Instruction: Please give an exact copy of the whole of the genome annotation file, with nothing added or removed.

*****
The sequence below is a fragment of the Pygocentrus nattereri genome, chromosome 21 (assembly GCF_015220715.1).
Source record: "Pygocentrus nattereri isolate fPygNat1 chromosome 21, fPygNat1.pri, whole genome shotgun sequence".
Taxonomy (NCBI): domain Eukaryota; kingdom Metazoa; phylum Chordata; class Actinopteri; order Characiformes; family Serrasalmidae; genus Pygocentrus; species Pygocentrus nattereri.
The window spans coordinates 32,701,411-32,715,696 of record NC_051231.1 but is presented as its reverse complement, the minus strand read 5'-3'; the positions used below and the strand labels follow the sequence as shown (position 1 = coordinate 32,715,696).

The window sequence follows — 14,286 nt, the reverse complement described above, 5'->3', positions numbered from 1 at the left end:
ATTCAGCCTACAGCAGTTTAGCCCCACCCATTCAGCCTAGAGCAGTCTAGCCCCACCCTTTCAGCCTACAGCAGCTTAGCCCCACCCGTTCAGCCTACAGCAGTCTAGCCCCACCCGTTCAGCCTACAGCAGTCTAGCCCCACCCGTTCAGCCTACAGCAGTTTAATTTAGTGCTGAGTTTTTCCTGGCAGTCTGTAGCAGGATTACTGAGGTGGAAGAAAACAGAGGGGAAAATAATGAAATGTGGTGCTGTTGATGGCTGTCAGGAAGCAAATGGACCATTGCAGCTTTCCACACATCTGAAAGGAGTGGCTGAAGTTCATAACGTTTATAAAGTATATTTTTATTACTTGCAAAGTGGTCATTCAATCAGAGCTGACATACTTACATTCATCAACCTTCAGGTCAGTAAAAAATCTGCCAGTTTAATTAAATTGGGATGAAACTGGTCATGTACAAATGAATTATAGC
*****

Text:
The sequence below is a fragment of the Pygocentrus nattereri genome, chromosome 21 (assembly GCF_015220715.1).
Source record: "Pygocentrus nattereri isolate fPygNat1 chromosome 21, fPygNat1.pri, whole genome shotgun sequence".
Taxonomy (NCBI): domain Eukaryota; kingdom Metazoa; phylum Chordata; class Actinopteri; order Characiformes; family Serrasalmidae; genus Pygocentrus; species Pygocentrus nattereri.
The window spans coordinates 32,701,411-32,715,696 of record NC_051231.1 but is presented as its reverse complement, the minus strand read 5'-3'; the positions used below and the strand labels follow the sequence as shown (position 1 = coordinate 32,715,696).

The window sequence follows — 14,286 nt, the reverse complement described above, 5'->3', positions numbered from 1 at the left end:
ATTCAGCCTACAGCAGTTTAGCCCCACCCATTCAGCCTAGAGCAGTCTAGCCCCACCCTTTCAGCCTACAGCAGCTTAGCCCCACCCGTTCAGCCTACAGCAGTCTAGCCCCACCCGTTCAGCCTACAGCAGTCTAGCCCCACCCGTTCAGCCTACAGCAGTTTAATTTAGTGCTGAGTTTTTCCTGGCAGTCTGTAGCAGGATTACTGAGGTGGAAGAAAACAGAGGGGAAAATAATGAAATGTGGTGCTGTTGATGGCTGTCAGGAAGCAAATGGACCATTGCAGCTTTCCACACATCTGAAAGGAGTGGCTGAAGTTCATAACGTTTATAAAGTATATTTTTATTACTTGCAAAGTGGTCATTCAATCAGAGCTGACATACTTACATTCATCAACCTTCAGGTCAGTAAAAAATCTGCCAGTTTAATTAAATTGGGATGAAACTGGTCATGTACAAATGAATTATAGC